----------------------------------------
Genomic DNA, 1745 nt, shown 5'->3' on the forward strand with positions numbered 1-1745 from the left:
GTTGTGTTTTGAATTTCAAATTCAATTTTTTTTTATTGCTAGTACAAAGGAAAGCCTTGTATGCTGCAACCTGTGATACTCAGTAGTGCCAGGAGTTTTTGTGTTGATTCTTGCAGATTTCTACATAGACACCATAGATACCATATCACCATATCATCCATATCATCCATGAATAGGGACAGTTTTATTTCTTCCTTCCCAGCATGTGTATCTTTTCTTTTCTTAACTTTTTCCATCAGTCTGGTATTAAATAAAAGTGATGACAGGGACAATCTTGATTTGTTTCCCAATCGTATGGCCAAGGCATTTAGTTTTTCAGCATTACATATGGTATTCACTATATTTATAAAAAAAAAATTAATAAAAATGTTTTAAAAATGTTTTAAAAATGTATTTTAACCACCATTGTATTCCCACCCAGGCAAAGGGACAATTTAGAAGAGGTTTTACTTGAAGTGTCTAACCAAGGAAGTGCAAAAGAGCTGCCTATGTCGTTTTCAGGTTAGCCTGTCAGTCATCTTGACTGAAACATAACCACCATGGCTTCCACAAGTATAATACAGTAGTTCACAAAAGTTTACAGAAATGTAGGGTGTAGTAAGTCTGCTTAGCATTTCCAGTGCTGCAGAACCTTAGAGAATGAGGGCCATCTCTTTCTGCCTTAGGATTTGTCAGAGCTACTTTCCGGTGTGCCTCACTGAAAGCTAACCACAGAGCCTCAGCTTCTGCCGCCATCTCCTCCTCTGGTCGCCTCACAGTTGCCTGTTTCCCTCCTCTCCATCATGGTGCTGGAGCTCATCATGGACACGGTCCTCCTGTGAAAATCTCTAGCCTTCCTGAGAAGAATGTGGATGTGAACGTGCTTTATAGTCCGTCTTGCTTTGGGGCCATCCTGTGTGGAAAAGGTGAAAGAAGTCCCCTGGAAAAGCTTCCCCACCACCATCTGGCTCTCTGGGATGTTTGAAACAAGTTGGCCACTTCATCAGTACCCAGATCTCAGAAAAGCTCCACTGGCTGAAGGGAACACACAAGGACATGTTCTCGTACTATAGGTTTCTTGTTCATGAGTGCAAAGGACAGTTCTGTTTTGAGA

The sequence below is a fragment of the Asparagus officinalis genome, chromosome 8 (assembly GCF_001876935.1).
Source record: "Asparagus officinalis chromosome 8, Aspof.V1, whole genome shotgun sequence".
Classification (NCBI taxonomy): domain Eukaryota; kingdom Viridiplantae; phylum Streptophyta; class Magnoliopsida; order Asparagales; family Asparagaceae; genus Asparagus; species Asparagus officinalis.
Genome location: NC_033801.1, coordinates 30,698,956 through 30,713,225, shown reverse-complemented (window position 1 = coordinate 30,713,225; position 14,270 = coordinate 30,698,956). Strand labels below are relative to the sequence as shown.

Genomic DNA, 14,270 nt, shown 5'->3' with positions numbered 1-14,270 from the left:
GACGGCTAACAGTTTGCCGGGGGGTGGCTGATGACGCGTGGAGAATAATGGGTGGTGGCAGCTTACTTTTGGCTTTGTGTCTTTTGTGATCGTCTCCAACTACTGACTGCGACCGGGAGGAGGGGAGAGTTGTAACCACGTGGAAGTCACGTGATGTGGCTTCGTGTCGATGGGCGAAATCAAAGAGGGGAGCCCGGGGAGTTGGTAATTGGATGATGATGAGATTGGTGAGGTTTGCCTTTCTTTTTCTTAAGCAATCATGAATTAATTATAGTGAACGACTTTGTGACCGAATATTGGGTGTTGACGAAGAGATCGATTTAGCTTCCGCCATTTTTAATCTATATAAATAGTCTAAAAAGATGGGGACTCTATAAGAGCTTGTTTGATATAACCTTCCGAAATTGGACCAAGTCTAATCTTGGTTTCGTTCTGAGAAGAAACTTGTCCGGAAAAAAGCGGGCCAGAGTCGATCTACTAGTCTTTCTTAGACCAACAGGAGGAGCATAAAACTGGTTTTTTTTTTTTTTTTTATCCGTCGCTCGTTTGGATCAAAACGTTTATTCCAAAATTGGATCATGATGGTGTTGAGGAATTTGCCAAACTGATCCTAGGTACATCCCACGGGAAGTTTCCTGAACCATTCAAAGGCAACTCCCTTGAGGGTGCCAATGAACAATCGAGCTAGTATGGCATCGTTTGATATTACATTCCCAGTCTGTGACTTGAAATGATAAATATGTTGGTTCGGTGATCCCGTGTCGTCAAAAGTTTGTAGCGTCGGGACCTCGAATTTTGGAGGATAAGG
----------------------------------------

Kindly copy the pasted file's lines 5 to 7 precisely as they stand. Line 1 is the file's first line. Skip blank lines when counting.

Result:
Classification (NCBI taxonomy): domain Eukaryota; kingdom Viridiplantae; phylum Streptophyta; class Magnoliopsida; order Asparagales; family Asparagaceae; genus Asparagus; species Asparagus officinalis.
Genome location: NC_033801.1, coordinates 30,698,956 through 30,713,225, shown reverse-complemented (window position 1 = coordinate 30,713,225; position 14,270 = coordinate 30,698,956). Strand labels below are relative to the sequence as shown.

Genomic DNA, 14,270 nt, shown 5'->3' with positions numbered 1-14,270 from the left: